May 7, 2014

“Eat anything you want, just cook it yourself.” Harry Balzer

Wow, could it be true?

Michael Pollan, an author and activist, argues that cooking is one of the simplest and most important steps people can take to improve their family’s health.

This sounds so simple it’s almost laughable. “Why cook when someone else can cook for me?” “I’m too busy to cook.” “Cooking takes too long.” “I don’t have the skills.” “I can’t be bothered after a long day at work.” “If someone just told me what to cook, I’d do it.”

These are all familiar reasons (excuses?) people give for not cooking, and you may be one of those people, but listen to Michael Pollan talk and you may rethink your position. He states his case very convincingly.

Food cooked by someone else is easy, and often tastes great. Sometimes it’s even quick. Unfortunately, the ease of availability also has consequences.

Pollan says, “We have a public health crisis around food. It threatens to bankrupt us as a society: rates of obesity, rates of Type 2 diabetes, rates of heart disease. In America, 75% of health care spending is on preventable chronic diseases, most of which are linked to diet.”

Don’t think that we’re much different in Australia or New Zealand.

Harry Balzer is a leading researcher on food and beverage trends. Let’s go back to his advice to eat anything you want as long as you cook it yourself, and imagine you want some hot chips. You buy the potatoes, peel the potatoes, slice the potatoes, heat up a pot of oil, fry the potatoes, and eat the chips. Then you clean up the stove, figure out what to do with the pot of oil, and clean the pot. Compare that to dropping in to McDonalds and buying fries.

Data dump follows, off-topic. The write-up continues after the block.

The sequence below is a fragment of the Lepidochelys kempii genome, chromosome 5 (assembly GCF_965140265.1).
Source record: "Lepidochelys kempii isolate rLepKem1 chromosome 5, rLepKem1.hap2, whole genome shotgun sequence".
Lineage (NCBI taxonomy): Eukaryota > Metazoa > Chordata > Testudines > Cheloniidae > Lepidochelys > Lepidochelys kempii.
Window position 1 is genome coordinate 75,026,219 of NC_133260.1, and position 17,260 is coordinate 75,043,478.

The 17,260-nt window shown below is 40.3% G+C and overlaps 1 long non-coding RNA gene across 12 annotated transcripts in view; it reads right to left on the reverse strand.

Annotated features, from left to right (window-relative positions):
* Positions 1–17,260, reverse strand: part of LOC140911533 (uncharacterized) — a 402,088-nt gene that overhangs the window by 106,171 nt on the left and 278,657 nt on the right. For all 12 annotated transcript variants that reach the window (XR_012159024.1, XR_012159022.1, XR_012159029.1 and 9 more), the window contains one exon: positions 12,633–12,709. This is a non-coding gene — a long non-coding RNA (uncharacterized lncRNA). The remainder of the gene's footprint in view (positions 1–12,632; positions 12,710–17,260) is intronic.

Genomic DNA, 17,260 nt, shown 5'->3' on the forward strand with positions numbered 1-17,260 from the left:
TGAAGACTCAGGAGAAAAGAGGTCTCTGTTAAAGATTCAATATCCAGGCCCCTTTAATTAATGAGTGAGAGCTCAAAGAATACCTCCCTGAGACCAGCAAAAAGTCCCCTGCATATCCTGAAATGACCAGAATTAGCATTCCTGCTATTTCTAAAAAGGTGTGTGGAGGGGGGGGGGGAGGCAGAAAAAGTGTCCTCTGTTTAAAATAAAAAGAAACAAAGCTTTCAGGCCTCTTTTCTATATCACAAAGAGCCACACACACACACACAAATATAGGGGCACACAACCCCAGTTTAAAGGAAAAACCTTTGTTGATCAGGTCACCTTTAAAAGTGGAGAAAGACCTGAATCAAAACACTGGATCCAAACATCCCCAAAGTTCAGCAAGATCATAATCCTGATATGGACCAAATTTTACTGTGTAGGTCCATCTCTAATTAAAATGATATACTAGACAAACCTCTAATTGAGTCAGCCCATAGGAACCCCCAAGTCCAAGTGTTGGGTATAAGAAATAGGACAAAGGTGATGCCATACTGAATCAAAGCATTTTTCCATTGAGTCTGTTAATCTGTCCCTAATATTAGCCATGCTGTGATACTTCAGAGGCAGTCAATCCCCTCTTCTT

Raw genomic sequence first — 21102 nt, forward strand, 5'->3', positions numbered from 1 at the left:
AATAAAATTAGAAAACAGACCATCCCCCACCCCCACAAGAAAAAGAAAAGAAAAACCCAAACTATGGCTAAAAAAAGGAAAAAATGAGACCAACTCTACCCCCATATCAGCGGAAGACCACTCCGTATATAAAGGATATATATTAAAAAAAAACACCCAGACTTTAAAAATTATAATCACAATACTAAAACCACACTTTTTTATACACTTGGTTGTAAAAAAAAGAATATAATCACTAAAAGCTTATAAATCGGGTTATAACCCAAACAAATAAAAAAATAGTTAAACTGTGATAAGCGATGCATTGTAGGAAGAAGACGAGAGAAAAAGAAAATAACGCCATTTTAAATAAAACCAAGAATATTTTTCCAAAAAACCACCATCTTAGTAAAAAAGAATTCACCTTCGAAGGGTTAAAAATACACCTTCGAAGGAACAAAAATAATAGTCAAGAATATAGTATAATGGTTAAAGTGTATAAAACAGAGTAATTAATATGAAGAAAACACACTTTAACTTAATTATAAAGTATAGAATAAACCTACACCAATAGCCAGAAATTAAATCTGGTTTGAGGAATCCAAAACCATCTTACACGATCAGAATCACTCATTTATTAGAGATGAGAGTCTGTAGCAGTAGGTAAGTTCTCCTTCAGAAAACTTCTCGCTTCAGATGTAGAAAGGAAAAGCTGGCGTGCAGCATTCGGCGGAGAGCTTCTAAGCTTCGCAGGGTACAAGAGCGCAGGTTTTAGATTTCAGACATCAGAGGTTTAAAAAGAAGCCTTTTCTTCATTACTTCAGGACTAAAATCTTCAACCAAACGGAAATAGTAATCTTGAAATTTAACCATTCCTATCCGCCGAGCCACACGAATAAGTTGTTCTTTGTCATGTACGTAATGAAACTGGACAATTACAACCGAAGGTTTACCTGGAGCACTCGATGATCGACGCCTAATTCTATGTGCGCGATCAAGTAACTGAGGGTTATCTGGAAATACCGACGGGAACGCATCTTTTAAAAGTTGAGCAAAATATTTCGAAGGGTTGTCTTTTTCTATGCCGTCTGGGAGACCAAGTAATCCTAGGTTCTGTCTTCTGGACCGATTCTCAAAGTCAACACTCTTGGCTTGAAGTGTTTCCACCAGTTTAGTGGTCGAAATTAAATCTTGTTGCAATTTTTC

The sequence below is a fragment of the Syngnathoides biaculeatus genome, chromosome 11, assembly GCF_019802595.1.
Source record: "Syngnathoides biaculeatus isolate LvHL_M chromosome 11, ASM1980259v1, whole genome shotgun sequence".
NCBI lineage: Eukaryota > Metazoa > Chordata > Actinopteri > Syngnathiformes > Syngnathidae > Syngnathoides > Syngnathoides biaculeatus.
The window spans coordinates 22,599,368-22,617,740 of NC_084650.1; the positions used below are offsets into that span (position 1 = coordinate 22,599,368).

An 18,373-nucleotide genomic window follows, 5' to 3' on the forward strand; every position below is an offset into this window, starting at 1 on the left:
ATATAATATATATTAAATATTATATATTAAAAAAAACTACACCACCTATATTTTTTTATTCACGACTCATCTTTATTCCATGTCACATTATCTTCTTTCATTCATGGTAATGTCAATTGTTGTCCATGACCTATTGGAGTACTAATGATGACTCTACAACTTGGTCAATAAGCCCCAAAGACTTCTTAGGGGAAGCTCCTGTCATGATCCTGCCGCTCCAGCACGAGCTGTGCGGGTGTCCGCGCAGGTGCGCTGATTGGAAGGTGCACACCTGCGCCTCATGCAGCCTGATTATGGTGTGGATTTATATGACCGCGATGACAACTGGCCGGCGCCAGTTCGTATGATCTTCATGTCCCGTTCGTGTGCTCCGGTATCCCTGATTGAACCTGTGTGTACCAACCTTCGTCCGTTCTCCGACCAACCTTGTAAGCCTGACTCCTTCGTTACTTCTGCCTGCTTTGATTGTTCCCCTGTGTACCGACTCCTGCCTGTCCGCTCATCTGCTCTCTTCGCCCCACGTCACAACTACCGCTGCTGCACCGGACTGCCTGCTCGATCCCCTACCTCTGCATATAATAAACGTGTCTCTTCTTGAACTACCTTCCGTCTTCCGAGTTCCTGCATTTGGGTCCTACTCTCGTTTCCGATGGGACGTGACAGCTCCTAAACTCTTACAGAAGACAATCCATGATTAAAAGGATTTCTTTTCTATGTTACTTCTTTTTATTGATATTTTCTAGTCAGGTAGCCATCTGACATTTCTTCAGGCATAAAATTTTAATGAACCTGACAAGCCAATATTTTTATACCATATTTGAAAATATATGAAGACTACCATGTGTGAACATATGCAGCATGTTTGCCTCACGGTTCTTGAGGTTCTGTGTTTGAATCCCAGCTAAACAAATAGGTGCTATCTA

How often do you think you’d cook chips at home? With the amount of effort required, it would be perhaps once every couple of months, which is not going to do too much to derail your weight loss or your health. Dropping in to Maccas, on the other hand, is a daily occurrence for some.

The ease of access of food cooked by someone else makes it extremely easy to sabotage your good intentions, and in the process sabotage your weight loss progress and the health of you and your family.

So what does ‘home cooked’ mean? If you think it means sticking a ready-meal in the microwave, or sliding a frozen pizza into the oven, then you’re not cooking. You’re re-heating. If you think it means creating Masterchef meals, you might need to set your sights – and ambitions – a little lower. ‘Home cooked’ means that you purchase the ingredients as fresh (or frozen) vegetables and meat or fish or poultry or eggs or legumes, and combine them in a way that creates a meal.

If you’re ‘not a good cook’, enrol in some basic cooking lessons. Try the Healthy Inspirations recipe books, or one of the recipes posted on Facebook every Friday, or look on our website at the recipes archives. Be adventurous. Be prepared to mess it up sometimes. Use only ingredients from your healthy eating plan. A really healthy, tasty, nutritious meal can be ready and on the table within 30 minutes or less, and this is often faster than it takes ordering at the local take-away.

Of course, there is a proviso:  if you love cooking cakes and cookies and the like, and if you also eat them, Balzer’s statement won’t work for your weight loss. These are not meals, just snack foods which do little nutritionally but do stop you from losing weight.

So if weight loss and good health are a priority, be kind to yourself and to your family and cook your meals at home.

Listen to Michael Pollan’s talk at